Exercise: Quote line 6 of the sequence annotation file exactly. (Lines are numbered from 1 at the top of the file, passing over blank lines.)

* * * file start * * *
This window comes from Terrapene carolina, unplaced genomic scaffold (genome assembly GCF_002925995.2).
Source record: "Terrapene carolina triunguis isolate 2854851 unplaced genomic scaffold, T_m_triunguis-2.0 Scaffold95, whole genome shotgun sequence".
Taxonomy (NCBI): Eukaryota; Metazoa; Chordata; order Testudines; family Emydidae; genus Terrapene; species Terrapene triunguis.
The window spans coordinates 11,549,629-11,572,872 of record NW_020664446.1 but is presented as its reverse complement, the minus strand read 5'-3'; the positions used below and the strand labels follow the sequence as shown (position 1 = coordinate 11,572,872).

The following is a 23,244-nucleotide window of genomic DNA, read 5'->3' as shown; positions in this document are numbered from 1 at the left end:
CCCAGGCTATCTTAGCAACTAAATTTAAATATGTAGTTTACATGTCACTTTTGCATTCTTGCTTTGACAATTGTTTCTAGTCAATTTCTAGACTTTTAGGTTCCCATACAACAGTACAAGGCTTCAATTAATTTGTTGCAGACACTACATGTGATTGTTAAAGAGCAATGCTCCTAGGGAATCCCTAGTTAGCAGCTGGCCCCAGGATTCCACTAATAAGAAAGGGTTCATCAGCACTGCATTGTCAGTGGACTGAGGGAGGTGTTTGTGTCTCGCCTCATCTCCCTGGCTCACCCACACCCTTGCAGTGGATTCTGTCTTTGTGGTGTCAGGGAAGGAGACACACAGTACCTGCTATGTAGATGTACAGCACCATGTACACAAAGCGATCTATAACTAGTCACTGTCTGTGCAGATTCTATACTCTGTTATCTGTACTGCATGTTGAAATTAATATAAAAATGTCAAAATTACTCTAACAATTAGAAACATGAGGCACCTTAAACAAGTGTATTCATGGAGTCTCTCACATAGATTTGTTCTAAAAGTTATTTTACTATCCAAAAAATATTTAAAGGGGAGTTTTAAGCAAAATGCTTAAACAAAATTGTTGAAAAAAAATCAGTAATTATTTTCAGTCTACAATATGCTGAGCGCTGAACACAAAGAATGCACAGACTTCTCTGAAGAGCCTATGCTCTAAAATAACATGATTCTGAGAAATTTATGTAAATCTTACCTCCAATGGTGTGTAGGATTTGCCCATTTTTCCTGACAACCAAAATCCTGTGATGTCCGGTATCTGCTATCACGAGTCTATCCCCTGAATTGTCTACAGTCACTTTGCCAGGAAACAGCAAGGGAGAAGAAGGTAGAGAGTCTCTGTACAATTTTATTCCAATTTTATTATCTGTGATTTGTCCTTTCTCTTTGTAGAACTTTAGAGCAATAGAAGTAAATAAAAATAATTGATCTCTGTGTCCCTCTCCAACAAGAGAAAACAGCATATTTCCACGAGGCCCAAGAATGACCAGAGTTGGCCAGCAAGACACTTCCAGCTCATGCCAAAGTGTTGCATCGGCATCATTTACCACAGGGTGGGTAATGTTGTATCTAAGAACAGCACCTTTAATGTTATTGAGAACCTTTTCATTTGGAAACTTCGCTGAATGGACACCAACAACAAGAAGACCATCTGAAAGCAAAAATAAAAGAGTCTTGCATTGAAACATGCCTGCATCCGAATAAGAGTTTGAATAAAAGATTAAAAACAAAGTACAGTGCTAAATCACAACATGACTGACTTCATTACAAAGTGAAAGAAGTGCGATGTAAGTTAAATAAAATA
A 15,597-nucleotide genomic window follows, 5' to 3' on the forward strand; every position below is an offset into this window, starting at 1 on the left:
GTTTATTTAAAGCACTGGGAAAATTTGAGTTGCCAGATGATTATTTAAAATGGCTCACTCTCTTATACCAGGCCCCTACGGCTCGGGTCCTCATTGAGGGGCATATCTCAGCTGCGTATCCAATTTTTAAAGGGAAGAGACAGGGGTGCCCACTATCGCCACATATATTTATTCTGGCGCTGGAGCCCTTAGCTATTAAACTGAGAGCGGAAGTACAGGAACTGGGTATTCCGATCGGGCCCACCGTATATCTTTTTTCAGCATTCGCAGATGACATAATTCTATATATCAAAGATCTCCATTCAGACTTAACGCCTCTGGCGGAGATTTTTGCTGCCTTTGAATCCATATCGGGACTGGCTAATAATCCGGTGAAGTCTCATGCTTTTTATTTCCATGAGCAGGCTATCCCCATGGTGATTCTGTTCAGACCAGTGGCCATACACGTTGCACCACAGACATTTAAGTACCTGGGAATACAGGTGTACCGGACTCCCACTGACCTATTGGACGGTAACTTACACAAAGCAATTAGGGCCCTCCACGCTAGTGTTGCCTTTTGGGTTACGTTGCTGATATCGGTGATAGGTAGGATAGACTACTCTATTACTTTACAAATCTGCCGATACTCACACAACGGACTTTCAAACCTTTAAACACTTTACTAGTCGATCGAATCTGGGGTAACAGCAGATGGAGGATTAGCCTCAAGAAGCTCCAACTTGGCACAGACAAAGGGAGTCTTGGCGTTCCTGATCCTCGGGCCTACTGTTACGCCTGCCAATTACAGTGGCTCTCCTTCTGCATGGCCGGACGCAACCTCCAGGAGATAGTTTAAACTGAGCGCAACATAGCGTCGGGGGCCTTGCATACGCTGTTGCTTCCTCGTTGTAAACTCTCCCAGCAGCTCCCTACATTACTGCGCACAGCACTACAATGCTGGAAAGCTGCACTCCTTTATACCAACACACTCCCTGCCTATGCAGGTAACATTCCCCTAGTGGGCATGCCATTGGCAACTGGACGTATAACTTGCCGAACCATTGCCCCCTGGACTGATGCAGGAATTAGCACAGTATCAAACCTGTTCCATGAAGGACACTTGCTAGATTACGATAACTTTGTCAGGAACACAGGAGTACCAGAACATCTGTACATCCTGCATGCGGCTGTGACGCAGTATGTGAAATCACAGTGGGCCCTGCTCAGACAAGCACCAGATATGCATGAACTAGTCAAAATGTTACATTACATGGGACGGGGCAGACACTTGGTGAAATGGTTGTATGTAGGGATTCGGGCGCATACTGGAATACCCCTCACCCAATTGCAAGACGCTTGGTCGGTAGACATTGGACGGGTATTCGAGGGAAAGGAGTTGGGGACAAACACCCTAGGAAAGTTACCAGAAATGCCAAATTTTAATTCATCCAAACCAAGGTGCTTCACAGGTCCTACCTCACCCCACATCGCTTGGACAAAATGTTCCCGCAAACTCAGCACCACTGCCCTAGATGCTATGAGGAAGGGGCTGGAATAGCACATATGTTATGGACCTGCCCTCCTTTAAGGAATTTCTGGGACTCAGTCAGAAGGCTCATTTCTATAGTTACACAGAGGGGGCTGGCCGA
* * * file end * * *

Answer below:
CCCAGGCTATCTTAGCAACTAAATTTAAATATGTAGTTTACATGTCACTTTTGCATTCTTGCTTTGACAATTGTTTCTAGTCAATTTCTAGACTTTTAGGTTCCCATACAACAGTACAAGGCTTCAATTAATTTGTTGCAGACACTACATGTGATTGTTAAAGAGCAATGCTCCTAGGGAATCCCTAGTTAGCAGCTGGCCCCAGGATTCCACTAATAAGAAAGGGTTCATCAGCACTGCATTGTCAGTGGACTGAGGGAGGTGTTTGTGTCTCGCCTCATCTCCCTGGCTCACCCACACCCTTGCAGTGGATTCTGTCTTTGTGGTGTCAGGGAAGGAGACACACAGTACCTGCTATGTAGATGTACAGCACCATGTACACAAAGCGATCTATAACTAGTCACTGTCTGTGCAGATTCTATACTCTGTTATCTGTACTGCATGTTGAAATTAATATAAAAATGTCAAAATTACTCTAACAATTAGAAACATGAGGCACCTTAAACAAGTGTATTCATGGAGTCTCTCACATAGATTTGTTCTAAAAGTTATTTTACTATCCAAAAAATATTTAAAGGGGAGTTTTAAGCAAAATGCTTAAACAAAATTGTTGAAAAAAAATCAGTAATTATTTTCAGTCTACAATATGCTGAGCGCTGAACACAAAGAATGCACAGACTTCTCTGAAGAGCCTATGCTCTAAAATAACATGATTCTGAGAAATTTATGTAAATCTTACCTCCAATGGTGTGTAGGATTTGCCCATTTTTCCTGACAACCAAAATCCTGTGATGTCCGGTATCTGCTATCACGAGTCTATCCCCTGAATTGTCTACAGTCACTTTGCCAGGAAACAGCAAGGGAGAAGAAGGTAGAGAGTCTCTGTACAATTTTATTCCAATTTTATTATCTGTGATTTGTCCTTTCTCTTTGTAGAACTTTAGAGCAATAGAAGTAAATAAAAATAATTGATCTCTGTGTCCCTCTCCAACAAGAGAAAACAGCATATTTCCACGAGGCCCAAGAATGACCAGAGTTGGCCAGCAAGACACTTCCAGCTCATGCCAAAGTGTTGCATCGGCATCATTTACCACAGGGTGGGTAATGTTGTATCTAAGAACAGCACCTTTAATGTTATTGAGAACCTTTTCATTTGGAAACTTCGCTGAATGGACACCAACAACAAGAAGACCATCTGAAAGCAAAAATAAAAGAGTCTTGCATTGAAACATGCCTGCATCCGAATAAGAGTTTGAATAAAAGATTAAAAACAAAGTACAGTGCTAAATCACAACATGACTGACTTCATTACAAAGTGAAAGAAGTGCGATGTAAGTTAAATAAAATA